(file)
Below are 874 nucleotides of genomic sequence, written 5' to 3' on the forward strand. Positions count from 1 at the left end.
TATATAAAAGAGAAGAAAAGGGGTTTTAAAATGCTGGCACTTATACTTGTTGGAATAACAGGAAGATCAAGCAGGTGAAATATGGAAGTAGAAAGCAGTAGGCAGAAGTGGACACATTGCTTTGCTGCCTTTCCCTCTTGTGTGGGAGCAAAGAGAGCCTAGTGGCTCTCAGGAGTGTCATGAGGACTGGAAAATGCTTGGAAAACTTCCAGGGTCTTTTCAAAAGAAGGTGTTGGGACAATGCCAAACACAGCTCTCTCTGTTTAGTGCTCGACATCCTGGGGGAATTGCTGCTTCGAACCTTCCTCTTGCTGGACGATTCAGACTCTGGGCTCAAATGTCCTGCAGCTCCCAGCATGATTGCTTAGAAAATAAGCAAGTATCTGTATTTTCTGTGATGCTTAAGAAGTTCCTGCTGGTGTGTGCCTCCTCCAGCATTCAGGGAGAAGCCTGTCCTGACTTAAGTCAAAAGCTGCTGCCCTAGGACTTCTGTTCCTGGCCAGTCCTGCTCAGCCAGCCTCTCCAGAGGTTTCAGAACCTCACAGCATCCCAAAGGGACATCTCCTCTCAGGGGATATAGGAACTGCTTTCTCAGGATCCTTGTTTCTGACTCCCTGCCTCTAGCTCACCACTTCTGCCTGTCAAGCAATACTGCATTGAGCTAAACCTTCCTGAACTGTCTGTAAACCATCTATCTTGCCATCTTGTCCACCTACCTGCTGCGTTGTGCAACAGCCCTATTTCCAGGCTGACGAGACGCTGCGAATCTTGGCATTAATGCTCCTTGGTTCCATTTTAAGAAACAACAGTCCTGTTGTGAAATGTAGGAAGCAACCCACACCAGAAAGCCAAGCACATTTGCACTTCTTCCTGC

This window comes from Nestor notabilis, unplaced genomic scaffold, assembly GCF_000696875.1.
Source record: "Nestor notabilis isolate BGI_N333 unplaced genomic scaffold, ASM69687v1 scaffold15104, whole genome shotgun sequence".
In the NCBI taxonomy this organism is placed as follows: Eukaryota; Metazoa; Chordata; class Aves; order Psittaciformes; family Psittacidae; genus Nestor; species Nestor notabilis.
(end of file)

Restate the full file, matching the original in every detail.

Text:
Below are 874 nucleotides of genomic sequence, written 5' to 3' on the forward strand. Positions count from 1 at the left end.
TATATAAAAGAGAAGAAAAGGGGTTTTAAAATGCTGGCACTTATACTTGTTGGAATAACAGGAAGATCAAGCAGGTGAAATATGGAAGTAGAAAGCAGTAGGCAGAAGTGGACACATTGCTTTGCTGCCTTTCCCTCTTGTGTGGGAGCAAAGAGAGCCTAGTGGCTCTCAGGAGTGTCATGAGGACTGGAAAATGCTTGGAAAACTTCCAGGGTCTTTTCAAAAGAAGGTGTTGGGACAATGCCAAACACAGCTCTCTCTGTTTAGTGCTCGACATCCTGGGGGAATTGCTGCTTCGAACCTTCCTCTTGCTGGACGATTCAGACTCTGGGCTCAAATGTCCTGCAGCTCCCAGCATGATTGCTTAGAAAATAAGCAAGTATCTGTATTTTCTGTGATGCTTAAGAAGTTCCTGCTGGTGTGTGCCTCCTCCAGCATTCAGGGAGAAGCCTGTCCTGACTTAAGTCAAAAGCTGCTGCCCTAGGACTTCTGTTCCTGGCCAGTCCTGCTCAGCCAGCCTCTCCAGAGGTTTCAGAACCTCACAGCATCCCAAAGGGACATCTCCTCTCAGGGGATATAGGAACTGCTTTCTCAGGATCCTTGTTTCTGACTCCCTGCCTCTAGCTCACCACTTCTGCCTGTCAAGCAATACTGCATTGAGCTAAACCTTCCTGAACTGTCTGTAAACCATCTATCTTGCCATCTTGTCCACCTACCTGCTGCGTTGTGCAACAGCCCTATTTCCAGGCTGACGAGACGCTGCGAATCTTGGCATTAATGCTCCTTGGTTCCATTTTAAGAAACAACAGTCCTGTTGTGAAATGTAGGAAGCAACCCACACCAGAAAGCCAAGCACATTTGCACTTCTTCCTGC

This window comes from Nestor notabilis, unplaced genomic scaffold, assembly GCF_000696875.1.
Source record: "Nestor notabilis isolate BGI_N333 unplaced genomic scaffold, ASM69687v1 scaffold15104, whole genome shotgun sequence".
In the NCBI taxonomy this organism is placed as follows: Eukaryota; Metazoa; Chordata; class Aves; order Psittaciformes; family Psittacidae; genus Nestor; species Nestor notabilis.